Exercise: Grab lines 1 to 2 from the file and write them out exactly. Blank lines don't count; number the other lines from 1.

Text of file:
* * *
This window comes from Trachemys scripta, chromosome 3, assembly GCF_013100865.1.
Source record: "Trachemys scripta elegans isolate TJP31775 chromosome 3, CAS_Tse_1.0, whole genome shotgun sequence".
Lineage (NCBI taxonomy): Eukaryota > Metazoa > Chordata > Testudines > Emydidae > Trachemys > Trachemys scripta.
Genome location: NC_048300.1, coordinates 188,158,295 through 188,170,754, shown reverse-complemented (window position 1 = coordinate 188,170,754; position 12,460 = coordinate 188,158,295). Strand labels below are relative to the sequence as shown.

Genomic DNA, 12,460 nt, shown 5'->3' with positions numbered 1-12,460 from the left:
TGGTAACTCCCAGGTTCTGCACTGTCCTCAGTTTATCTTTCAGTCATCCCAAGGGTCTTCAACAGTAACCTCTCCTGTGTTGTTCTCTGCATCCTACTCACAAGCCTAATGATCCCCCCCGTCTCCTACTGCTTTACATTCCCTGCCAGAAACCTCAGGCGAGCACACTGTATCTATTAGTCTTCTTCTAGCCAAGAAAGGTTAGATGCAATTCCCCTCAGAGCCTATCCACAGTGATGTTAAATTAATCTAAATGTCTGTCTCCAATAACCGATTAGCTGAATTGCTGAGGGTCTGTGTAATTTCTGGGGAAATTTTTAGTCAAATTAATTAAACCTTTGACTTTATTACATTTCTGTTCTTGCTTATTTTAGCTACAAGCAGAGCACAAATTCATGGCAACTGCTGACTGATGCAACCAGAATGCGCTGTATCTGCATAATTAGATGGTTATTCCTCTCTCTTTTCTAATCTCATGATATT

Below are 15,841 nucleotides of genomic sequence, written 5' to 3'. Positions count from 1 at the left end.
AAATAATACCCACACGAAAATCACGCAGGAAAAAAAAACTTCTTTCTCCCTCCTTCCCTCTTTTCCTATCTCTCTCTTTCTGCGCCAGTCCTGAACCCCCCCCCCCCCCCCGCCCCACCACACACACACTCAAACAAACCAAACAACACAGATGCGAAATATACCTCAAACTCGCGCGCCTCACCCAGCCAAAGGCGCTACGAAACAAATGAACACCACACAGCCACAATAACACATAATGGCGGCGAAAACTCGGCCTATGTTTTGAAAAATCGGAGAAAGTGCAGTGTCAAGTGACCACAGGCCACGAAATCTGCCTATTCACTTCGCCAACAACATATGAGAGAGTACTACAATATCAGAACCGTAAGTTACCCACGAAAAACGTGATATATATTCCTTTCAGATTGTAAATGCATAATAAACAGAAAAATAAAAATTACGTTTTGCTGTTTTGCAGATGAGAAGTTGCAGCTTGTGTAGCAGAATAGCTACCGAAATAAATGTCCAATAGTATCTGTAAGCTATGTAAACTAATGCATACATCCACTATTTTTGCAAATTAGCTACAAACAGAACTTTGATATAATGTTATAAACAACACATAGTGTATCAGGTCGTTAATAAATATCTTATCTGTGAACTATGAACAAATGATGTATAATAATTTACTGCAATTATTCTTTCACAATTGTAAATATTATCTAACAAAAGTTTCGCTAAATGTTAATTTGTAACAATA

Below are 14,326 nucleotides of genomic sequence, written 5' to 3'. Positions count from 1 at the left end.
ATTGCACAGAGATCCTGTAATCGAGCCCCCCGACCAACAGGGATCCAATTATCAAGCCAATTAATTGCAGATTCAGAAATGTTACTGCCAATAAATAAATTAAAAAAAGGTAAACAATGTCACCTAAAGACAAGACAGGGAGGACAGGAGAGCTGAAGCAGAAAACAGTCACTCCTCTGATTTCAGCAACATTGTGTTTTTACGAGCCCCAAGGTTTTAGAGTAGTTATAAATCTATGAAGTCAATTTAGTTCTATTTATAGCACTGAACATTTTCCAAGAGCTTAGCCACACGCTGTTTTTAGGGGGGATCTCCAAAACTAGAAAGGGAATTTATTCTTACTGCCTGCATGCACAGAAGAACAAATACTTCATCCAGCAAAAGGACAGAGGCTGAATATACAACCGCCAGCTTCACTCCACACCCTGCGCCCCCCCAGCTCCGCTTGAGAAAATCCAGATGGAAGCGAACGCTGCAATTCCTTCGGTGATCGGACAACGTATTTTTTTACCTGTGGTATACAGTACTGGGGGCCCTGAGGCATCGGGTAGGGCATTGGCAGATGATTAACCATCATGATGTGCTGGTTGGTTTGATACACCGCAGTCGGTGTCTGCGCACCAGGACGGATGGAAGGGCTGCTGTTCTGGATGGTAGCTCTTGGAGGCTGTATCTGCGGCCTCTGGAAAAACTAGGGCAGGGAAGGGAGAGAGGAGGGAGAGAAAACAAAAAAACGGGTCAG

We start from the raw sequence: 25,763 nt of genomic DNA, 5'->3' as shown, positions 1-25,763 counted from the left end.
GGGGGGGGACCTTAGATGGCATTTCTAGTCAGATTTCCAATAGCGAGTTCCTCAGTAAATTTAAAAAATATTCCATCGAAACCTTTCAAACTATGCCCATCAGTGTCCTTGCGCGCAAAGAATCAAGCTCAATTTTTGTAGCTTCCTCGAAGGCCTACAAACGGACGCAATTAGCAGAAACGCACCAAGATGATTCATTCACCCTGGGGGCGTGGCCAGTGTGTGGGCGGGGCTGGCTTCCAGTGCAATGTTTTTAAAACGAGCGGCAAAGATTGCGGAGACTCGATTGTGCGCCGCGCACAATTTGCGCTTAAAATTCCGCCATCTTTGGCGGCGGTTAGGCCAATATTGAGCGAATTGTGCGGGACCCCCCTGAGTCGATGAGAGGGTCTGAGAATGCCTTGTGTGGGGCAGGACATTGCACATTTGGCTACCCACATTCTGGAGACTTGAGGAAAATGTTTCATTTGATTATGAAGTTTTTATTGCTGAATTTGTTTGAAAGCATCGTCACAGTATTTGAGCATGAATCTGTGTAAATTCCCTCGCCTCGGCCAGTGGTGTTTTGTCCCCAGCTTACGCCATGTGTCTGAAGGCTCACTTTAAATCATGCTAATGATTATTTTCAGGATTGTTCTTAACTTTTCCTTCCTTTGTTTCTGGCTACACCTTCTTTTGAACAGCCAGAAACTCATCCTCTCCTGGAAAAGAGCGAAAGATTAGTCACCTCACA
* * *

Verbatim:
This window comes from Trachemys scripta, chromosome 3, assembly GCF_013100865.1.
Source record: "Trachemys scripta elegans isolate TJP31775 chromosome 3, CAS_Tse_1.0, whole genome shotgun sequence".